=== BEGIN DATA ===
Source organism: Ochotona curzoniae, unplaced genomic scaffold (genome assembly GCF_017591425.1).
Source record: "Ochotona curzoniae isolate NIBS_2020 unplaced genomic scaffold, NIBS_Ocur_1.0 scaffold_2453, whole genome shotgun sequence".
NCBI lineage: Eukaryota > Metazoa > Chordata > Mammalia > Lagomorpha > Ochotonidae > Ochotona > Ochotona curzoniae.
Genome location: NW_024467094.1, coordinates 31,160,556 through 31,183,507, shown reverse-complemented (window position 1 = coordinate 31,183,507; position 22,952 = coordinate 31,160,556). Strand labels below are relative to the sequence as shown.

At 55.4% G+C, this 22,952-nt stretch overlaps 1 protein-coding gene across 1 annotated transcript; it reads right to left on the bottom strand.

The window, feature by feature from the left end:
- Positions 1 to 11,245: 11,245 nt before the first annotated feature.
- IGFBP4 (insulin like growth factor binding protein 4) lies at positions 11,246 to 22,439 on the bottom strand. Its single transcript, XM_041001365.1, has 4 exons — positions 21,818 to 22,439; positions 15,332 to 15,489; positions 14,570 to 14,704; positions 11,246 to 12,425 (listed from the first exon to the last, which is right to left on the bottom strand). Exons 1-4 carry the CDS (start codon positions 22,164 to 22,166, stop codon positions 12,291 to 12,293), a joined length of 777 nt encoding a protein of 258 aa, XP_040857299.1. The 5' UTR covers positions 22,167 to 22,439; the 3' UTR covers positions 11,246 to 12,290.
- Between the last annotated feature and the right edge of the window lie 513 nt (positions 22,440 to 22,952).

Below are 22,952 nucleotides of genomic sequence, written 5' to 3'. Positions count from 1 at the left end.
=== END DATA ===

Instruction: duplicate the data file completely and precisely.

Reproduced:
Source organism: Ochotona curzoniae, unplaced genomic scaffold (genome assembly GCF_017591425.1).
Source record: "Ochotona curzoniae isolate NIBS_2020 unplaced genomic scaffold, NIBS_Ocur_1.0 scaffold_2453, whole genome shotgun sequence".
NCBI lineage: Eukaryota > Metazoa > Chordata > Mammalia > Lagomorpha > Ochotonidae > Ochotona > Ochotona curzoniae.
Genome location: NW_024467094.1, coordinates 31,160,556 through 31,183,507, shown reverse-complemented (window position 1 = coordinate 31,183,507; position 22,952 = coordinate 31,160,556). Strand labels below are relative to the sequence as shown.

At 55.4% G+C, this 22,952-nt stretch overlaps 1 protein-coding gene across 1 annotated transcript; it reads right to left on the bottom strand.

The window, feature by feature from the left end:
- Positions 1 to 11,245: 11,245 nt before the first annotated feature.
- IGFBP4 (insulin like growth factor binding protein 4) lies at positions 11,246 to 22,439 on the bottom strand. Its single transcript, XM_041001365.1, has 4 exons — positions 21,818 to 22,439; positions 15,332 to 15,489; positions 14,570 to 14,704; positions 11,246 to 12,425 (listed from the first exon to the last, which is right to left on the bottom strand). Exons 1-4 carry the CDS (start codon positions 22,164 to 22,166, stop codon positions 12,291 to 12,293), a joined length of 777 nt encoding a protein of 258 aa, XP_040857299.1. The 5' UTR covers positions 22,167 to 22,439; the 3' UTR covers positions 11,246 to 12,290.
- Between the last annotated feature and the right edge of the window lie 513 nt (positions 22,440 to 22,952).

Below are 22,952 nucleotides of genomic sequence, written 5' to 3'. Positions count from 1 at the left end.